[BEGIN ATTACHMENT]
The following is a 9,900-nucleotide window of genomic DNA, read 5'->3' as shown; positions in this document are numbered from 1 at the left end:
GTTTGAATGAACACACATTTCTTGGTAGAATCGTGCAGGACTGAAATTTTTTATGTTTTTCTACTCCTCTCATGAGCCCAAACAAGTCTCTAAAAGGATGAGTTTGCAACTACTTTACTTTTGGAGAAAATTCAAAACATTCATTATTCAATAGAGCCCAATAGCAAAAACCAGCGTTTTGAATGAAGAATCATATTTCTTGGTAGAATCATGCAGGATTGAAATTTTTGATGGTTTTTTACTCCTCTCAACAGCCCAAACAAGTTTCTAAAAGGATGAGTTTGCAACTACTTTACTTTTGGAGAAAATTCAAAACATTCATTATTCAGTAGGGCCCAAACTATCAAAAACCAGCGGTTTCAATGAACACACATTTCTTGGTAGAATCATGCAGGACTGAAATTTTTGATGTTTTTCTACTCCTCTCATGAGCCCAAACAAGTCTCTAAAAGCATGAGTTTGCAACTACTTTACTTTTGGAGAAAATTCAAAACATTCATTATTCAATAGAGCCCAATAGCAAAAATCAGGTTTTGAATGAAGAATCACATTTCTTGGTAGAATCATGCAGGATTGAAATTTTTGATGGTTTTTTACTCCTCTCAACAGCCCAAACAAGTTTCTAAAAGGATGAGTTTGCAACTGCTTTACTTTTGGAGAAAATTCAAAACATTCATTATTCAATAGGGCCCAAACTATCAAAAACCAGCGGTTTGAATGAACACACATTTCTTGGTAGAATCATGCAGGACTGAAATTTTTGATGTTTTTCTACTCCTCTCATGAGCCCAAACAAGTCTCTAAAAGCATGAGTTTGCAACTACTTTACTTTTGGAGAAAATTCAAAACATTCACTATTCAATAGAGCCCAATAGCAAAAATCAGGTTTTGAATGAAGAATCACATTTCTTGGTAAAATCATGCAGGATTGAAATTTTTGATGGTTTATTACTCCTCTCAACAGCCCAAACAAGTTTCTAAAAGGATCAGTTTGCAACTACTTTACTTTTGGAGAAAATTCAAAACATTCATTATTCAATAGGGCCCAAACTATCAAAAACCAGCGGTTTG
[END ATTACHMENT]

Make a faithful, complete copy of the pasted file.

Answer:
The following is a 9,900-nucleotide window of genomic DNA, read 5'->3' as shown; positions in this document are numbered from 1 at the left end:
GTTTGAATGAACACACATTTCTTGGTAGAATCGTGCAGGACTGAAATTTTTTATGTTTTTCTACTCCTCTCATGAGCCCAAACAAGTCTCTAAAAGGATGAGTTTGCAACTACTTTACTTTTGGAGAAAATTCAAAACATTCATTATTCAATAGAGCCCAATAGCAAAAACCAGCGTTTTGAATGAAGAATCATATTTCTTGGTAGAATCATGCAGGATTGAAATTTTTGATGGTTTTTTACTCCTCTCAACAGCCCAAACAAGTTTCTAAAAGGATGAGTTTGCAACTACTTTACTTTTGGAGAAAATTCAAAACATTCATTATTCAGTAGGGCCCAAACTATCAAAAACCAGCGGTTTCAATGAACACACATTTCTTGGTAGAATCATGCAGGACTGAAATTTTTGATGTTTTTCTACTCCTCTCATGAGCCCAAACAAGTCTCTAAAAGCATGAGTTTGCAACTACTTTACTTTTGGAGAAAATTCAAAACATTCATTATTCAATAGAGCCCAATAGCAAAAATCAGGTTTTGAATGAAGAATCACATTTCTTGGTAGAATCATGCAGGATTGAAATTTTTGATGGTTTTTTACTCCTCTCAACAGCCCAAACAAGTTTCTAAAAGGATGAGTTTGCAACTGCTTTACTTTTGGAGAAAATTCAAAACATTCATTATTCAATAGGGCCCAAACTATCAAAAACCAGCGGTTTGAATGAACACACATTTCTTGGTAGAATCATGCAGGACTGAAATTTTTGATGTTTTTCTACTCCTCTCATGAGCCCAAACAAGTCTCTAAAAGCATGAGTTTGCAACTACTTTACTTTTGGAGAAAATTCAAAACATTCACTATTCAATAGAGCCCAATAGCAAAAATCAGGTTTTGAATGAAGAATCACATTTCTTGGTAAAATCATGCAGGATTGAAATTTTTGATGGTTTATTACTCCTCTCAACAGCCCAAACAAGTTTCTAAAAGGATCAGTTTGCAACTACTTTACTTTTGGAGAAAATTCAAAACATTCATTATTCAATAGGGCCCAAACTATCAAAAACCAGCGGTTTG